Improve Your Berry and Grape Pruning Skills
When homeowners set out to prune grapes, kiwifruit and other berry crops, they often stand in front of the plant at a complete loss. Just getting started is intimidating.
“Over my many years at OSU, pruning has been the single most common question and challenge for home gardeners,” said Bernadine Strik, professor and Oregon State University Extension berry specialist. “When I introduced videos into my presentations recently, the reaction was extremely positive.”
That response compelled her to develop a series of online courses on pruning blueberries, raspberries, blackberries, grapes and kiwifruit. Taught by Strik, the new courses have four to eight narrated lectures with ample photos and videos. They range in length from 1¼ to 2½ hours, depending on the crop.
The series is offered as self-paced, on-demand modules available anytime online. Registration is available for single modules at $50 or for multiple modules at a discounted price. The fee covers unlimited access for a year.
To get your juices flowing, Strik offers some tips for each of the plants included in the series:
If you don’t prune, you’ll get fruit on young plants but then they die or don’t get to full size. “You pay the price if all you care about is fruit in the first few years and don’t prune,” Strik said. “When you have a plant that gets 6 feet tall and lives 50 years, you have to be patient and prune sufficiently so bushes can grow as well as produce some fruit during the immature years. When mature, prune for a balance of fruit and growth.”
Blueberries need acidic soil (pH 4.5 to 5.5) to grow well. If the pH is higher, lower it to 5.5 by adding elemental sulfur. Check Growing Berries on the Oregon Coast: Blueberries for amounts to apply. Follow the recommended guidelines on fertilization. Only apply products with the ammonium form of nitrogen; many common fertilizers have only nitrate nitrogen so check the label or ask employees for ammonium nitrogen products.
Pruning is extremely important in grapes or you’ll end up with poor fruit set or scraggly clusters and later-than-normal ripening. You need to remove about 90% of canes (last year’s growth) each winter when pruning. There are two options for pruning grapes: cane and spur pruning. Which you use depends on the type of grape. Find that information in Growing Table Grapes or the grape pruning module. With cane pruning, leave two to four long canes, depending on the training system you choose. Remove the rest. The number of buds to leave depends on vine age; about 30 buds per plant is common. Most of these buds will produce a shoot with flower clusters in the upcoming season. With spur pruning, short 1-year-old cane sections are left rather than long canes. Prune each spur back to three to five buds. Remove the rest.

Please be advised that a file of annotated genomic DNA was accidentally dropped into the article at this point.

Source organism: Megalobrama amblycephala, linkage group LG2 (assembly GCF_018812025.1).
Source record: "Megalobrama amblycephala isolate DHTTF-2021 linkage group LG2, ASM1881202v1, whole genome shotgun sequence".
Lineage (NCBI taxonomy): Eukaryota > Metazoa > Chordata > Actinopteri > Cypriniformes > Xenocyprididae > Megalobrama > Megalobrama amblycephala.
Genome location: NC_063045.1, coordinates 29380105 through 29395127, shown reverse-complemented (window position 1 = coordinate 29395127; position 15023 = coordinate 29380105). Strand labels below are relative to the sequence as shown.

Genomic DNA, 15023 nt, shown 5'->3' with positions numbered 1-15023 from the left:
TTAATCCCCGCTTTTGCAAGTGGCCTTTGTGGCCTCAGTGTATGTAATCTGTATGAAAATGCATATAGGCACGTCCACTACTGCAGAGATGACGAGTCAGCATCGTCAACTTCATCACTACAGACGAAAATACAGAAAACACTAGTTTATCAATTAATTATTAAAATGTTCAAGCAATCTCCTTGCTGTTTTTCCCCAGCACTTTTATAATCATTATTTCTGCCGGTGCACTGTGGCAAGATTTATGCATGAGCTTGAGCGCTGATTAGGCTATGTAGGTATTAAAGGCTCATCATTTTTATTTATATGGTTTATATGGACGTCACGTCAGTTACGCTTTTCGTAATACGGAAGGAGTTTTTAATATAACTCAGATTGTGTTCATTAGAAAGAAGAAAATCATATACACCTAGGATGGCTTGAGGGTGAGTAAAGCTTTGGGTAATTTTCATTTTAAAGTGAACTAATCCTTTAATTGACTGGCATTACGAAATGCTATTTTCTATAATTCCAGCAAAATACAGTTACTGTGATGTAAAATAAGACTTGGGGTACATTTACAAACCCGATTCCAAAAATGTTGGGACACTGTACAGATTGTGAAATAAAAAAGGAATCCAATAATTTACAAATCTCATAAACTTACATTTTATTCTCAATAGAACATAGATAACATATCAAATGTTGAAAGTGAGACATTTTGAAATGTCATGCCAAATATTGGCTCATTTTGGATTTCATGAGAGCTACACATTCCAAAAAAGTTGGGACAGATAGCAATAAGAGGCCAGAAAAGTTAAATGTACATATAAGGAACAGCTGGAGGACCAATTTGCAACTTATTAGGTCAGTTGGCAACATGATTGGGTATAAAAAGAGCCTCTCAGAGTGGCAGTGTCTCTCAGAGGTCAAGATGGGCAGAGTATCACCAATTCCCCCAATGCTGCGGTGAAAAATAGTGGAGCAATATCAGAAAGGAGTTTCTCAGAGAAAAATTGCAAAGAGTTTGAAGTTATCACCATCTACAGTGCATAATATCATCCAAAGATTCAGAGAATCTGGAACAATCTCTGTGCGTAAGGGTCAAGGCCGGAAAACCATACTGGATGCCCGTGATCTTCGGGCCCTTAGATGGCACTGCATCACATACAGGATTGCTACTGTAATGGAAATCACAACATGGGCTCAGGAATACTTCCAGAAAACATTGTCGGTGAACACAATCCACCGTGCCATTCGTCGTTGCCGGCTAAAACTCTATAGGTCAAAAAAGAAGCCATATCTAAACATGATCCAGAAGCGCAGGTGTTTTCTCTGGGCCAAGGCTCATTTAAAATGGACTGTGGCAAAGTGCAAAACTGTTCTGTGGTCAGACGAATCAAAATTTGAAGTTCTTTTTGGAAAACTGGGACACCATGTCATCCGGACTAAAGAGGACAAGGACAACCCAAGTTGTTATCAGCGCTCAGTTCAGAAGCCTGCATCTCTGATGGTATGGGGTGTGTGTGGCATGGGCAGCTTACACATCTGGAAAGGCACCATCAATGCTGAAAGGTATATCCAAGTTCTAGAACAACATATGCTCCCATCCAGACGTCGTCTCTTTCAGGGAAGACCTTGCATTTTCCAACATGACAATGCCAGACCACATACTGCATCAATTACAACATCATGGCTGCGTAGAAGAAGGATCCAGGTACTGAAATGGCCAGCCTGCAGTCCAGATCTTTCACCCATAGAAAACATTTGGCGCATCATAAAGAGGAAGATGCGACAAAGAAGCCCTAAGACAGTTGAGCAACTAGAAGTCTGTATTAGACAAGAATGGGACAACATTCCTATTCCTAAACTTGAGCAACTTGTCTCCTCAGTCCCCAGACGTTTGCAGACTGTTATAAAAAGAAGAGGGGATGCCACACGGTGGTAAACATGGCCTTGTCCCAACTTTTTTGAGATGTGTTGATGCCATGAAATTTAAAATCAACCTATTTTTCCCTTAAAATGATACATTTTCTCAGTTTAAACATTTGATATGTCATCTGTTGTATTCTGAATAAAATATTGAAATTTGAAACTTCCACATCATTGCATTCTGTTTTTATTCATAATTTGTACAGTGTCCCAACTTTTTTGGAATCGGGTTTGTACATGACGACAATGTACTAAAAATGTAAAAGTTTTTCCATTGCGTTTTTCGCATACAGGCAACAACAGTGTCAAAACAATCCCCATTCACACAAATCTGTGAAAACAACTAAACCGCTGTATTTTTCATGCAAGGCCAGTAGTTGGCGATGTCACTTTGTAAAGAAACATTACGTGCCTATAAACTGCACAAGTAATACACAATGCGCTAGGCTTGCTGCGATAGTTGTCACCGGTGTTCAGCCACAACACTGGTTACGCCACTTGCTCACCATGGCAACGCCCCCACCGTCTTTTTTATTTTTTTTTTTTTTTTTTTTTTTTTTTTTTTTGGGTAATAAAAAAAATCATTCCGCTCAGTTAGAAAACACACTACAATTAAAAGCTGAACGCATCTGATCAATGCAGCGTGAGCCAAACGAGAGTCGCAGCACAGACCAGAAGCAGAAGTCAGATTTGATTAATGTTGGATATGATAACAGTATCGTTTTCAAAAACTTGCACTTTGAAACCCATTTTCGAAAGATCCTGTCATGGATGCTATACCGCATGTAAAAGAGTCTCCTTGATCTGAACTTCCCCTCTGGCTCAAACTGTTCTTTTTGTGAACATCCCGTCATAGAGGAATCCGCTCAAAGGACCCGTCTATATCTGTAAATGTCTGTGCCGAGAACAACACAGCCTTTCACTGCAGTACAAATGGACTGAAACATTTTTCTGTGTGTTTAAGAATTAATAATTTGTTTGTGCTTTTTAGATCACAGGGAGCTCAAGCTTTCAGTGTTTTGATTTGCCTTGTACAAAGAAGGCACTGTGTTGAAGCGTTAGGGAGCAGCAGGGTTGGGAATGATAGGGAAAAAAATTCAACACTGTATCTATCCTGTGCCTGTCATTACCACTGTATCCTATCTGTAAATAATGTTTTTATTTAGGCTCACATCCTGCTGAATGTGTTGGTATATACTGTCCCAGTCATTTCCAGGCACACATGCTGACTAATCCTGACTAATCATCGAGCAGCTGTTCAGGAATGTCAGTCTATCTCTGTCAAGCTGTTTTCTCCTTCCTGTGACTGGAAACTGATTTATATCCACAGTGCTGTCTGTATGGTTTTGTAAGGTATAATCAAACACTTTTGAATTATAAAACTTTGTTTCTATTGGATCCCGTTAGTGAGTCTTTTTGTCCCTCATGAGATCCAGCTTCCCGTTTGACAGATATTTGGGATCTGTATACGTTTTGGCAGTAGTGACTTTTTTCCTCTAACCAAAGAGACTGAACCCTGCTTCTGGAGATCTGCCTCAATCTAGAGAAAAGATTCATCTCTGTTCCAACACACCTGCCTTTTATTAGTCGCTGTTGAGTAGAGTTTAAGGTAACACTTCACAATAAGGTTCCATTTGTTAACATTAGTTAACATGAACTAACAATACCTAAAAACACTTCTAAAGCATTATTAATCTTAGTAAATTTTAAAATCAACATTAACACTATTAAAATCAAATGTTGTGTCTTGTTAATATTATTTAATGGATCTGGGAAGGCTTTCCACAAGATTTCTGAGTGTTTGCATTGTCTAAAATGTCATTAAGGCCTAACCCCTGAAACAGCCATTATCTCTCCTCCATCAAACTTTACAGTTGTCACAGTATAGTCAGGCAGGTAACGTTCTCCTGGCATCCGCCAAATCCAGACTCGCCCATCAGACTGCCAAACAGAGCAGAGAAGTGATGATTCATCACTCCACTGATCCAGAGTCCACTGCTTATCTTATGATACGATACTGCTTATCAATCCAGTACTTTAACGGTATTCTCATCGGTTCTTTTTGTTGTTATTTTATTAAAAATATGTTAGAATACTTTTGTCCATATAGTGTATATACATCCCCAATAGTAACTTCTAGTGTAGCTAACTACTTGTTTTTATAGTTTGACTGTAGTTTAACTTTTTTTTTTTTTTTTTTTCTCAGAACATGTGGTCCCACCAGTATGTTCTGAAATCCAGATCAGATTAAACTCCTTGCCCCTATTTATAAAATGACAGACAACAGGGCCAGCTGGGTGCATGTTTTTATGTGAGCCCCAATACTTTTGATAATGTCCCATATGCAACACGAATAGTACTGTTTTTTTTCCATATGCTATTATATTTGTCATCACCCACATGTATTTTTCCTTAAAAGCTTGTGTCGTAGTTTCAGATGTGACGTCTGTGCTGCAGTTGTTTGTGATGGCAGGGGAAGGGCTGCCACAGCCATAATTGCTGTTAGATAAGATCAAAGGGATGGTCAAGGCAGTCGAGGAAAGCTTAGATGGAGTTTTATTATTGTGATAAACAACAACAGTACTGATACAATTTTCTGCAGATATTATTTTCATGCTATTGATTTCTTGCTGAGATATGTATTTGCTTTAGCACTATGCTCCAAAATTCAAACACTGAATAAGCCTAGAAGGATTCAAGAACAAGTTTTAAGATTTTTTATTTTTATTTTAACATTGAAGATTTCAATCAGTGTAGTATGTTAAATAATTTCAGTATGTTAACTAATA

You’ll need two vines – a male and a female – for pollination and to get fruit on the female vine. The female is pruned in winter; the male after bloom in June. Plants are extremely vigorous and more than 90% of last year’s growth is removed when pruning. They are pruned similarly to grapes.
Try kiwiberries, small pop-in-your mouth fruit that you can eat skin and all. They have a more tropical flavor and will vine ripen unlike the familiar large, fuzzy fruit found in grocery stores.
There are two types of raspberries – summer and everbearing – and they need to be pruned differently. All raspberries produce two types of canes. The primocane starts growing in the spring. It overwinters and is called a floricane in the second year. All raspberries produce flowers and fruit on the floricane in early summer. Some raspberries produce fruit on the tip of the primocane in late summer and autumn. Raspberries that only produce a crop on the floricanes are called summer bearers. Those that produce both a late crop on the primocane and a summer crop on the floricane are called fall-bearers or everbearering.
Everbearing raspberries produce fruit the first year when planted. The new primocanes will start flowering in June and will produce fruit from the tip down. How much of the primocane fruits is dependent on the variety and climate. The part of the primocane that fruited will die in winter. To produce two crops a year, prune the dead tips in winter. These canes will produce fruit in early summer as floricanes. The late crop will be produced on the tips of the new primocanes. If you only want to grow these for a late summer crop, cut all canes back to ground level in late winter. All of your fruit will come from the new primocanes. This is a typical pruning method for home gardeners who also grow summer-bearers for a large crop in June-July.
Summer-bearing raspberries produce their entire crop on floricanes. Only primocanes grow the first year of planting. In the second year, the floricanes will fruit in early summer. When the cane is done producing fruit, it dies; you can prune these out at their base in August or winter. At the same time, new primocanes, which will produce next year’s crop, begin to grow. It’s important to prune and train these primocanes in winter so you get a good crop the next season.
Many people don’t realize Marion and Boysen are blackberries. They are called trailing blackberries because primocanes are not self-supporting and trail along the ground. They produce fruit only on floricanes in early summer. After fruiting, these floricanes die and should be pruned back to their base in mid-August. New primocanes should be trained on trellis wires at the same time. Look for the new thornless Columbia Star from the collaborative U.S. Department of Agriculture and OSU breeding program. It produces outstanding fruit, Strik said.